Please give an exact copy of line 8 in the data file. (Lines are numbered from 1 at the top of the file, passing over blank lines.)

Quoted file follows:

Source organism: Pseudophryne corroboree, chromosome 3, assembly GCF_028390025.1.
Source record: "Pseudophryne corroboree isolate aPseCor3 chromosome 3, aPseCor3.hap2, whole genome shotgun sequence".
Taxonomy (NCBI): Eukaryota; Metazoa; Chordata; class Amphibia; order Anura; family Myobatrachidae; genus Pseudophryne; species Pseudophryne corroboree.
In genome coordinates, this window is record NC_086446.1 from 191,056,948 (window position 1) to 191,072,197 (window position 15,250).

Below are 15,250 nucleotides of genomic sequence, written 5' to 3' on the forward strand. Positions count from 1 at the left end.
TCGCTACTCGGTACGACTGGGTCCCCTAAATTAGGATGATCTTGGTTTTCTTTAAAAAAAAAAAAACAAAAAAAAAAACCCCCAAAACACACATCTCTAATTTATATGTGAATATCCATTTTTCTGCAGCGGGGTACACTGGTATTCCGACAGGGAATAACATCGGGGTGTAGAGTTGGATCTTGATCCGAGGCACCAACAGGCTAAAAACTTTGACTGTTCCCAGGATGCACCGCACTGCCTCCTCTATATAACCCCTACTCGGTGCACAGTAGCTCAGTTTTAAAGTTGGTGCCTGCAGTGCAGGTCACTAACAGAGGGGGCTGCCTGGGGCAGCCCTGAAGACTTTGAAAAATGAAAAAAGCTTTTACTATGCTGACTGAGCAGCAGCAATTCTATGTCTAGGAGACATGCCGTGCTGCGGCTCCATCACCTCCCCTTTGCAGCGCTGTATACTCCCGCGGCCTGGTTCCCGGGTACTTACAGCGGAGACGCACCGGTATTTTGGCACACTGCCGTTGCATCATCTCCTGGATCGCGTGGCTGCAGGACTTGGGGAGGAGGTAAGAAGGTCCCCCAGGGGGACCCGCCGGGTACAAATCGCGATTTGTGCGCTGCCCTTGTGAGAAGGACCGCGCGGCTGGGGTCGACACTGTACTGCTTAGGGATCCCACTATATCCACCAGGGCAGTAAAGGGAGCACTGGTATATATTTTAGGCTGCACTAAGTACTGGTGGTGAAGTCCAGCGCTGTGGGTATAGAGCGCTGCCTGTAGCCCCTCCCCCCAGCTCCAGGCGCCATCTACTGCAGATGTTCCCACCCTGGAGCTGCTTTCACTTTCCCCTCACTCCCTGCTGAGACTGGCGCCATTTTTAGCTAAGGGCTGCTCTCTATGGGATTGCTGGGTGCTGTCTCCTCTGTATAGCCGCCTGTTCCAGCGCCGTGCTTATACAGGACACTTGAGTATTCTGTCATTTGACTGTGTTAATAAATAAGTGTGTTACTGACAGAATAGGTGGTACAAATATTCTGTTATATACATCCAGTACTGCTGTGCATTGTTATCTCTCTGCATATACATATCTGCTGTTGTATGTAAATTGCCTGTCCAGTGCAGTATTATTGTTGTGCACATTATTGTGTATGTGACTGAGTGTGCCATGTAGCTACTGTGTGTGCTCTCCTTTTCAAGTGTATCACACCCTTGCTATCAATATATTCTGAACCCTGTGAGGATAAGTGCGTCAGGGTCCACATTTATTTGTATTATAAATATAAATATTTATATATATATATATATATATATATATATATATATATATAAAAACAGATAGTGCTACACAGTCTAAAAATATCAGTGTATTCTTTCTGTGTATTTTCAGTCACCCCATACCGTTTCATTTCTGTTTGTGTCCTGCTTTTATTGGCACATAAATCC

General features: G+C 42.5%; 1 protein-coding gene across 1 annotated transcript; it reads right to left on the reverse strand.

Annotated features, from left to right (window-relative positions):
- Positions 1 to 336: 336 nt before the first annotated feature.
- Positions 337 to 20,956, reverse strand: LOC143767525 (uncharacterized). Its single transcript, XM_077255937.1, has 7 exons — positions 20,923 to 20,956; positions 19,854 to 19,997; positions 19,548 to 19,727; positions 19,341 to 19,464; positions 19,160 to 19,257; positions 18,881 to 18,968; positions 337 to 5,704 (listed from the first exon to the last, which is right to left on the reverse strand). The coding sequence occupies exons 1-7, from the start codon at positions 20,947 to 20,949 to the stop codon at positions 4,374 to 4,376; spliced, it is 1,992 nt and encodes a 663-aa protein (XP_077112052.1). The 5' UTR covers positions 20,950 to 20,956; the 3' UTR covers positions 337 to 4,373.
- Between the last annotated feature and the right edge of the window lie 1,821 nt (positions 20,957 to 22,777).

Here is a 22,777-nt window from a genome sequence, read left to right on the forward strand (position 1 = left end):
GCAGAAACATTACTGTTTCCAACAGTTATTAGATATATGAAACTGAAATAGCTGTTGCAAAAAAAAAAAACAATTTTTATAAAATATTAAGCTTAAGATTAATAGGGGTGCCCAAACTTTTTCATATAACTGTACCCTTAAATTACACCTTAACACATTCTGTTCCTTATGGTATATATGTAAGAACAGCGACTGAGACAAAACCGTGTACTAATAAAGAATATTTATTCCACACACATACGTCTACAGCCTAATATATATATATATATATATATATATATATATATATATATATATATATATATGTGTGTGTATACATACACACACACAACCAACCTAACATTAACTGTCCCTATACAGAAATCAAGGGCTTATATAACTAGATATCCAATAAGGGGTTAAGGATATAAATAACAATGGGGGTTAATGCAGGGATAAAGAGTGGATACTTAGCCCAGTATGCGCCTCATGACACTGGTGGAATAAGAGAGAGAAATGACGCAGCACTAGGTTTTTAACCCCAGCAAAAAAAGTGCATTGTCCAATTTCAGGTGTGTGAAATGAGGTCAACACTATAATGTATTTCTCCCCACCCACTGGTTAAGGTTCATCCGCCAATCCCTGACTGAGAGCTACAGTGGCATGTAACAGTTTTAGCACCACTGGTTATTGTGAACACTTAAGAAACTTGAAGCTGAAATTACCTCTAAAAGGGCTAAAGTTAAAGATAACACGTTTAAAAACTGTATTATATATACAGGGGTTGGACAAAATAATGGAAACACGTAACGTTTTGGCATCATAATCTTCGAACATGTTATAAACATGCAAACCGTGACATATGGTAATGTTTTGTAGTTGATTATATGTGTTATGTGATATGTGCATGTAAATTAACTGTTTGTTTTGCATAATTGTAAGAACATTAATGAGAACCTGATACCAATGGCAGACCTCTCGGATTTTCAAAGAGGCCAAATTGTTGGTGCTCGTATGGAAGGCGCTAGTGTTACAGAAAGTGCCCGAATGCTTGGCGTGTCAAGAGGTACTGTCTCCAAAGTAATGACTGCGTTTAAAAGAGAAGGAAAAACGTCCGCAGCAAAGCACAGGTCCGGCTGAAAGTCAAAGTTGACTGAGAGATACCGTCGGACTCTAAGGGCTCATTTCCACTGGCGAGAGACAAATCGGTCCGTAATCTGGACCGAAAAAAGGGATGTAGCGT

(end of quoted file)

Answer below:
Annotated features, from left to right (window-relative positions):